About Providence, Divine Action and the Church

In this blog, Terry J. Wright posts thoughts and shares research on the Christian doctrine of providence. This doctrine testifies to God’s provision for all things through creation’s high priest, the man Christ Jesus. However, the precise meaning and manner of this provision is a perpetually open question, and this blog is a forum for discussion of the many issues relating to providence and the place of the Church within God’s action.

Thursday, 12 June 2014

The Spiritual Life as a Journey of Consumerism

I’m sure you’ve heard people describe the spiritual life as a journey. You may have done so yourself. And while I have no real problem with the metaphor, sometimes I wonder if people prize the  journey far more – and sometimes over and against – the journey’s destination. I accept that in these apparently postmodern times, asking the right questions about faith and belief is important. But is there a tendency among some spiritual travellers to regard question-asking as more important than answer-seeking? Granted, most questions probably can’t be answered definitively, but does that mean we should eschew probing or abandon the search for satisfying and accurate responses to the questions and issues that we all face on a daily basis?

Not that sort of Journey. . .
The reason I’m pondering these things in my heart is because of an insightful comment I came across yesterday:

The seductiveness of consumerism depends upon desire not being reducible to the desire for satisfaction. Desire is not only a restless lacking from which we seek deliverance. Desire can become reflexive, so that desire itself becomes desirable. It is more seductive to play upon the desirability of desire than to rush to satisfy desire. . . . People go shopping not just to acquire a product, but to go shopping. Sometimes people purposefully “go shopping” not in order to buy anything, but just to “go shopping.” The sociologist Zygmunt Baumann writes that in consumer society, “It is the running itself which is exhilarating, and however tiring it may be, the track is a more enjoyable place than the finishing line.” We who are formed by consumerism might be none too happy to have our restless hearts stilled in God. The restlessness is far too stimulating and desirable.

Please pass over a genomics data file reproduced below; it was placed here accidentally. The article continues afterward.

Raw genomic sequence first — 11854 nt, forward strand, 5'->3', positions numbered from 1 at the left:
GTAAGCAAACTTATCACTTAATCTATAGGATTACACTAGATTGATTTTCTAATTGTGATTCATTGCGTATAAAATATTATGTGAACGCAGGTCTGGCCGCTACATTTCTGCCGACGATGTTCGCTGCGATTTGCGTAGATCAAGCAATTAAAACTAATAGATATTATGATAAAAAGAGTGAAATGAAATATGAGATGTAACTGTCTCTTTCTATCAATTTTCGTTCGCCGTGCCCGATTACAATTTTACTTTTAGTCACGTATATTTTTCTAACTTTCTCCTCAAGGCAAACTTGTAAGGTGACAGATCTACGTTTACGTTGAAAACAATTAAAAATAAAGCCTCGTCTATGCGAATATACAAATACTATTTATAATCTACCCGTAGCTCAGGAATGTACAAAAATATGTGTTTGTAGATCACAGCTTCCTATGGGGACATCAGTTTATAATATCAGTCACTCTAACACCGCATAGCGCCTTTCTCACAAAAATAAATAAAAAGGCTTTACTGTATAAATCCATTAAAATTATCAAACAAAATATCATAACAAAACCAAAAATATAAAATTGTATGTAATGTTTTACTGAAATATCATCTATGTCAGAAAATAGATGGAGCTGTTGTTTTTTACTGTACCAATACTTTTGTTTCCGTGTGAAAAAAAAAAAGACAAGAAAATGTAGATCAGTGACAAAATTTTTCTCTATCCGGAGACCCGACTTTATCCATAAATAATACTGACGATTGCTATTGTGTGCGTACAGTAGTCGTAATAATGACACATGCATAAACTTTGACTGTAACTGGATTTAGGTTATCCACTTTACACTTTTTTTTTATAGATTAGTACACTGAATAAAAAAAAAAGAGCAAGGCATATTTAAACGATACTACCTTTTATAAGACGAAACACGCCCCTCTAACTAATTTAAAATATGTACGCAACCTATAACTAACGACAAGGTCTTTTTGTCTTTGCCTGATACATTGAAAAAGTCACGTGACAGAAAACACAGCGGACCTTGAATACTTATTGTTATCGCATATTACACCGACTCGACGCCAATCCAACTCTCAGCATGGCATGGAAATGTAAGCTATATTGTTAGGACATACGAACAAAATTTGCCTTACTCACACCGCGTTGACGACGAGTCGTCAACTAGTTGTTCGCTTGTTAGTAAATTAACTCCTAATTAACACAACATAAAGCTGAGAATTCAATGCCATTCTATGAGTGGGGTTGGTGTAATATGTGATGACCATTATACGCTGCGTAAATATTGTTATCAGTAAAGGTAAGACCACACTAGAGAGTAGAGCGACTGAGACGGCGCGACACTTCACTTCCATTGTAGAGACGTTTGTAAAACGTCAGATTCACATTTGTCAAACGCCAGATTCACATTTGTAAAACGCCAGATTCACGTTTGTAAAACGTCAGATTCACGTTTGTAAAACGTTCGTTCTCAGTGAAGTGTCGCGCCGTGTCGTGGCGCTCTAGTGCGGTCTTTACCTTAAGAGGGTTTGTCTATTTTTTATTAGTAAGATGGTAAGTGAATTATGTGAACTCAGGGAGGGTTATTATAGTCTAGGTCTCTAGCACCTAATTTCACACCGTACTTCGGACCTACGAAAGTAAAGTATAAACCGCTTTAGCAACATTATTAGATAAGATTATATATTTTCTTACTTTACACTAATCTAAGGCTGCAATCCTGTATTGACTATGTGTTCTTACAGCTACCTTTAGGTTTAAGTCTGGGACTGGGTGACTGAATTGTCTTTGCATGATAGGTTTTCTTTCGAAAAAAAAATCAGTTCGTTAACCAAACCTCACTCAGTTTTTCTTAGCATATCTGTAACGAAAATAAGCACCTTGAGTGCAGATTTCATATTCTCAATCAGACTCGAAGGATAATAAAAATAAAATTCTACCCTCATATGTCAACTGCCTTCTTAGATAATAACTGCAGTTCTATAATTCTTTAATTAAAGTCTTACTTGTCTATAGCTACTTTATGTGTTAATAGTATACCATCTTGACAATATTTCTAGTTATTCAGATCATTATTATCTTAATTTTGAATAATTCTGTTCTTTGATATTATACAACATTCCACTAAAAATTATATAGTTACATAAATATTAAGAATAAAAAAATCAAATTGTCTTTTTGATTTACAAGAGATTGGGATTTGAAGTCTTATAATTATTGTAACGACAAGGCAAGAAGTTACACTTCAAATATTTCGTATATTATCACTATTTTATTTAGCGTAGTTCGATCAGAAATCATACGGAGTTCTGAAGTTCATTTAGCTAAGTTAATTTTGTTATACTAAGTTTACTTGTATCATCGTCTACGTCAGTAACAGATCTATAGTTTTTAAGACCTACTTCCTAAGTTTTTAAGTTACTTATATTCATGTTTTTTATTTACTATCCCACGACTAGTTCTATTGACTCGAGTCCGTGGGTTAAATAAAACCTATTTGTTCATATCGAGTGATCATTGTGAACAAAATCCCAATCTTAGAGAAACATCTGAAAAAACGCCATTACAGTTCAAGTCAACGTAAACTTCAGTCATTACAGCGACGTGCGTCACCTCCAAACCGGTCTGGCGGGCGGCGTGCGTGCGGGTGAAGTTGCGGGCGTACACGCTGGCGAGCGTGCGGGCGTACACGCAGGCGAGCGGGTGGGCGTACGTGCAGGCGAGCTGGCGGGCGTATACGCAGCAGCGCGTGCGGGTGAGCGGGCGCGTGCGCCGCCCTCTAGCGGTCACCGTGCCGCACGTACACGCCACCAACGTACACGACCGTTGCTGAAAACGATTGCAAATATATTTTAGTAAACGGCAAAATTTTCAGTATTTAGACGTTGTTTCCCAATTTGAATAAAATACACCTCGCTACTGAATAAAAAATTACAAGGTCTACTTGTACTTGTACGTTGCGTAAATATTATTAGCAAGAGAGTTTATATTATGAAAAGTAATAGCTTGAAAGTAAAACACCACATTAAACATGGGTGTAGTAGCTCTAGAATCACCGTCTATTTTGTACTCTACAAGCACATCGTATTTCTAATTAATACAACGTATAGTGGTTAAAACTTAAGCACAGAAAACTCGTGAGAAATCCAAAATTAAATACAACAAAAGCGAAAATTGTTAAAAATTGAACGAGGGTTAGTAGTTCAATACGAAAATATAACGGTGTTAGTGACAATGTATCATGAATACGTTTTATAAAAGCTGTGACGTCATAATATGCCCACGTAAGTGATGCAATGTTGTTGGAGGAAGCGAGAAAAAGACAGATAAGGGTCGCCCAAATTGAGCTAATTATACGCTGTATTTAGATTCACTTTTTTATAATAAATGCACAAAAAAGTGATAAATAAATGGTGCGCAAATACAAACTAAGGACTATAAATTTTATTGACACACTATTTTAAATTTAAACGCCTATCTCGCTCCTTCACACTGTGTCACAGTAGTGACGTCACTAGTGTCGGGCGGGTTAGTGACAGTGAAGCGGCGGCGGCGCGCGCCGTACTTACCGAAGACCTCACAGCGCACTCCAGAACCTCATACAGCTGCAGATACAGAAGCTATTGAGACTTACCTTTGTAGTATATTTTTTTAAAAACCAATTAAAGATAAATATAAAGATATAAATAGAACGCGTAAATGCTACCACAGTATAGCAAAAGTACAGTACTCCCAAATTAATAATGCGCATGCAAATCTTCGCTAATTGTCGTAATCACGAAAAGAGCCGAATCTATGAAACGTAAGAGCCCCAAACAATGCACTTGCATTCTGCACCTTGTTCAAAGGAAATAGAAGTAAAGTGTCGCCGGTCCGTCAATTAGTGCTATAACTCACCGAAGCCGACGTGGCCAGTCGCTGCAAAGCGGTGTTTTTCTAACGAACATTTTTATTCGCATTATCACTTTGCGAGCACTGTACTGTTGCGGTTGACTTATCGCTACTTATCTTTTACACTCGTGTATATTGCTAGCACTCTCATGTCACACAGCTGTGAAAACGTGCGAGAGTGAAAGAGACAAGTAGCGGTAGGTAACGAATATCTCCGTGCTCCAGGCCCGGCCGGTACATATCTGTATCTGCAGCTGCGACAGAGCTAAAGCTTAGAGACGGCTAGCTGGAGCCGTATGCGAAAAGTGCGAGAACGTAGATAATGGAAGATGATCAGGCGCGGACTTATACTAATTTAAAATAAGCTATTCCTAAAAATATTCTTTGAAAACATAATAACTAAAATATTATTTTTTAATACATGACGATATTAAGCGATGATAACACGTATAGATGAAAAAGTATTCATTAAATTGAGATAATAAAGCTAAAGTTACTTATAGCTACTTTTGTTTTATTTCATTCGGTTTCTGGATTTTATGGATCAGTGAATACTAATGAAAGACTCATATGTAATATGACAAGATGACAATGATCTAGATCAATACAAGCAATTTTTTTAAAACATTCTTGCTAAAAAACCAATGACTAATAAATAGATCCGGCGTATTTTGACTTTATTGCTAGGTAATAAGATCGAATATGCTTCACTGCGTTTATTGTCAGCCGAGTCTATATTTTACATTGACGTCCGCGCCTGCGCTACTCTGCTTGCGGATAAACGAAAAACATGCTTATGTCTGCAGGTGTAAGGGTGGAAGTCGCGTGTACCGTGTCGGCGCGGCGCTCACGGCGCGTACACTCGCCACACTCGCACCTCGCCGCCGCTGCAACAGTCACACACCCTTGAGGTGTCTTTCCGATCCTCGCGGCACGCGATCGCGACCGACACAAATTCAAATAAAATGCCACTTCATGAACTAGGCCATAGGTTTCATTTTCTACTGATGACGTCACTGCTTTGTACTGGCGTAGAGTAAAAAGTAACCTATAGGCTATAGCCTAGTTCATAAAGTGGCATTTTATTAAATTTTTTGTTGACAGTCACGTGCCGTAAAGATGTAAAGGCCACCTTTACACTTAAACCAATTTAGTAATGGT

John F. Hoffmeyer, ‘Sacramental Theology in a Consumer Society’, Dialog 53:2 (2014), pp. 127–133; quotation from p. 129

If some people do prefer the journey to the destination, I wonder how far they’ve succumbed to a consumerist mind-set. What – or in what ways – can growth be achieved by hopping from one spiritual discipline to another on the spiritual journey, as though moving from, say, a daily quiet time reading Scripture to mindfulness is an upgrade? Surely the concept of spiritual discipline implies perseverance. And I can’t help but notice that Baumann’s running-track imagery contrasts starkly with the author of Hebrews, who points out that Jesus fixed his eyes on the goal (Hebrews 12:1-2) rather than on the race itself. If the spiritual life is a journey, then for Christians, with eyes fixed on Jesus, the destination, and not a path of spiritual consumerism, has to take priority.


  1. Interesting, that hadn't occurred to me before. I think maybe "moving from, say, a daily quiet time reading Scripture to mindfulness" might be in an attempt to keep things fresh in one's relatinship with God rather than from a restless sense of consumerism/wanting to 'upgrade' (very tickled by that concept). I guess you could argue that the whole notion of 'keeping things fresh' implies some childish need for stimulation and novelty, but I think that's partly down to personality and hey we're all human.

  2. Hi, Rosie. Yeah, I fully accept the need to keep things fresh - I think my main target is faddism and the idea that spiritual disciplines can be upgraded. Perhaps this target's only in my mind!


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